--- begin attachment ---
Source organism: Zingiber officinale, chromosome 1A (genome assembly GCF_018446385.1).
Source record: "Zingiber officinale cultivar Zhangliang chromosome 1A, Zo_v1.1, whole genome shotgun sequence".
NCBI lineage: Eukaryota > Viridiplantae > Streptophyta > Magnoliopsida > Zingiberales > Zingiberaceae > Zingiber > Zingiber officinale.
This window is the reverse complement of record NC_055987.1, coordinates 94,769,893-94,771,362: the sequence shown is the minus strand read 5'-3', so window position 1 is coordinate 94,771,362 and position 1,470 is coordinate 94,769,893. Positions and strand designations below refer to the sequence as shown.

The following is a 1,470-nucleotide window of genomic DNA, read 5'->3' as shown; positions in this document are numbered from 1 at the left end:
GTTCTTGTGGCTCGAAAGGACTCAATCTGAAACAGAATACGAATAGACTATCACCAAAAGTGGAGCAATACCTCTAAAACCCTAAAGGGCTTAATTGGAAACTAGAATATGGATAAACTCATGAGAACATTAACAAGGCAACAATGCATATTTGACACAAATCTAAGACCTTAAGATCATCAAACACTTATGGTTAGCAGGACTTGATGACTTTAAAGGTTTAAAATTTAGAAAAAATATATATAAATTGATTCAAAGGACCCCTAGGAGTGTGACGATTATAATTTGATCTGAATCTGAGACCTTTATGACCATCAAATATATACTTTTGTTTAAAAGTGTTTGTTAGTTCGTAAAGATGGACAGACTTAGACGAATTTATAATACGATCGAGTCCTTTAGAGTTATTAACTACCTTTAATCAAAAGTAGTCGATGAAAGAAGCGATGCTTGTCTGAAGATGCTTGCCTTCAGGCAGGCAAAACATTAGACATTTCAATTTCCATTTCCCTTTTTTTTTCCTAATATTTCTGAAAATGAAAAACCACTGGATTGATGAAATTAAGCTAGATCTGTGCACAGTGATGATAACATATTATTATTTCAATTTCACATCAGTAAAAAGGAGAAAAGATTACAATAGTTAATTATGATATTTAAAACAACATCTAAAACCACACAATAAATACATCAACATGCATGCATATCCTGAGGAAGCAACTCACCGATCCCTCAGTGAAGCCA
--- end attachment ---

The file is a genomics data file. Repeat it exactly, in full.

Source organism: Zingiber officinale, chromosome 1A (genome assembly GCF_018446385.1).
Source record: "Zingiber officinale cultivar Zhangliang chromosome 1A, Zo_v1.1, whole genome shotgun sequence".
NCBI lineage: Eukaryota > Viridiplantae > Streptophyta > Magnoliopsida > Zingiberales > Zingiberaceae > Zingiber > Zingiber officinale.
This window is the reverse complement of record NC_055987.1, coordinates 94,769,893-94,771,362: the sequence shown is the minus strand read 5'-3', so window position 1 is coordinate 94,771,362 and position 1,470 is coordinate 94,769,893. Positions and strand designations below refer to the sequence as shown.

The following is a 1,470-nucleotide window of genomic DNA, read 5'->3' as shown; positions in this document are numbered from 1 at the left end:
GTTCTTGTGGCTCGAAAGGACTCAATCTGAAACAGAATACGAATAGACTATCACCAAAAGTGGAGCAATACCTCTAAAACCCTAAAGGGCTTAATTGGAAACTAGAATATGGATAAACTCATGAGAACATTAACAAGGCAACAATGCATATTTGACACAAATCTAAGACCTTAAGATCATCAAACACTTATGGTTAGCAGGACTTGATGACTTTAAAGGTTTAAAATTTAGAAAAAATATATATAAATTGATTCAAAGGACCCCTAGGAGTGTGACGATTATAATTTGATCTGAATCTGAGACCTTTATGACCATCAAATATATACTTTTGTTTAAAAGTGTTTGTTAGTTCGTAAAGATGGACAGACTTAGACGAATTTATAATACGATCGAGTCCTTTAGAGTTATTAACTACCTTTAATCAAAAGTAGTCGATGAAAGAAGCGATGCTTGTCTGAAGATGCTTGCCTTCAGGCAGGCAAAACATTAGACATTTCAATTTCCATTTCCCTTTTTTTTTCCTAATATTTCTGAAAATGAAAAACCACTGGATTGATGAAATTAAGCTAGATCTGTGCACAGTGATGATAACATATTATTATTTCAATTTCACATCAGTAAAAAGGAGAAAAGATTACAATAGTTAATTATGATATTTAAAACAACATCTAAAACCACACAATAAATACATCAACATGCATGCATATCCTGAGGAAGCAACTCACCGATCCCTCAGTGAAGCCA